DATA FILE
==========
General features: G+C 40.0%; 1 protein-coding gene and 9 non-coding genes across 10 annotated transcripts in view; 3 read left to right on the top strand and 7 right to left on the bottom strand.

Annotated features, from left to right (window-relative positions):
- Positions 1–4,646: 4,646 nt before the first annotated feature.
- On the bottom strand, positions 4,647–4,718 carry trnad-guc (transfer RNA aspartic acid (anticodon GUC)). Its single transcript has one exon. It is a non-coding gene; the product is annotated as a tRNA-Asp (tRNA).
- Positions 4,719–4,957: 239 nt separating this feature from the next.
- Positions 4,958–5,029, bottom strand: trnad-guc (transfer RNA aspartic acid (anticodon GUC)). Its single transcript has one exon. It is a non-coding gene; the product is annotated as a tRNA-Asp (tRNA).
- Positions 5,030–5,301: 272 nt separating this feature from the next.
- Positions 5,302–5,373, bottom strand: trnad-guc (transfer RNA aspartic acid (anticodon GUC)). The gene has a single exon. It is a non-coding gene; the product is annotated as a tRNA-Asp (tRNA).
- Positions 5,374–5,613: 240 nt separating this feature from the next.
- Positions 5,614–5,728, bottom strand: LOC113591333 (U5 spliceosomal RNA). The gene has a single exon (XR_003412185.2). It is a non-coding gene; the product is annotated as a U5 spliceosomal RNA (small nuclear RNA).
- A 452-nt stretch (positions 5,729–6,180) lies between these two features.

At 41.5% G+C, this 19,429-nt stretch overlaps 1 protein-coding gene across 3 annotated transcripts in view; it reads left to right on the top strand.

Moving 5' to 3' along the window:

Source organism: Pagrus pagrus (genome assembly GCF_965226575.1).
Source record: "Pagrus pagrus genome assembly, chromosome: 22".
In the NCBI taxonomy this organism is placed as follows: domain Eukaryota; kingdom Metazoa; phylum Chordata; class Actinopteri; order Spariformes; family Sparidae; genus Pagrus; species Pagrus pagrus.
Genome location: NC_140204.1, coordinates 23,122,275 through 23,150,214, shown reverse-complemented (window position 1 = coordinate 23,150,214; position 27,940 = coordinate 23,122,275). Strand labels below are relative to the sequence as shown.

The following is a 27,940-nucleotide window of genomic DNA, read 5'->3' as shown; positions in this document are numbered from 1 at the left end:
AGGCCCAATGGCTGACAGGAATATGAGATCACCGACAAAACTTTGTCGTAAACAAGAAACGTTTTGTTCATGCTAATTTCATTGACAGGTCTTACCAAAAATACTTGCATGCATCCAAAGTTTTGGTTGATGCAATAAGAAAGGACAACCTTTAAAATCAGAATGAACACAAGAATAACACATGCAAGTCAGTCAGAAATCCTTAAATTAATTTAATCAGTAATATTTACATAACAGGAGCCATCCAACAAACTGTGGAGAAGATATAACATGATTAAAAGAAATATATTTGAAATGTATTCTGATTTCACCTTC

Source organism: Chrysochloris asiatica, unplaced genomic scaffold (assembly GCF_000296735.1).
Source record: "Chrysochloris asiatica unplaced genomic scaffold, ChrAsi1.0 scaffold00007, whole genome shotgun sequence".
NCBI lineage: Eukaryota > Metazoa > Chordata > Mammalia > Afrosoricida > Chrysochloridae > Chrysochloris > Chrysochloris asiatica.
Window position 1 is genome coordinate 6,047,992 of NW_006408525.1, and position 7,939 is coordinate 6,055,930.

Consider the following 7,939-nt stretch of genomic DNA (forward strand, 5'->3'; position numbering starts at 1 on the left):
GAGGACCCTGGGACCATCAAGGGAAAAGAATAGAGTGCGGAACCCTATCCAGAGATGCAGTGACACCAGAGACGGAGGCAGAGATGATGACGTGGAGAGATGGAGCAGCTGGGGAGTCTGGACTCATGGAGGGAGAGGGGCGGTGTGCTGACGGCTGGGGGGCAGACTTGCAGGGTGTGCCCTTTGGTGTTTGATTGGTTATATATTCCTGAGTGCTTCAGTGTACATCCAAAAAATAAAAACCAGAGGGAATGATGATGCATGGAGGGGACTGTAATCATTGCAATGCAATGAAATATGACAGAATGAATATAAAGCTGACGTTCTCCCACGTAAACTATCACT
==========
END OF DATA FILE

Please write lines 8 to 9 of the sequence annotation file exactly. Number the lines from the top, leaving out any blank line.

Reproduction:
- Positions 5,302–5,373, bottom strand: trnad-guc (transfer RNA aspartic acid (anticodon GUC)). The gene has a single exon. It is a non-coding gene; the product is annotated as a tRNA-Asp (tRNA).
- Positions 5,374–5,613: 240 nt separating this feature from the next.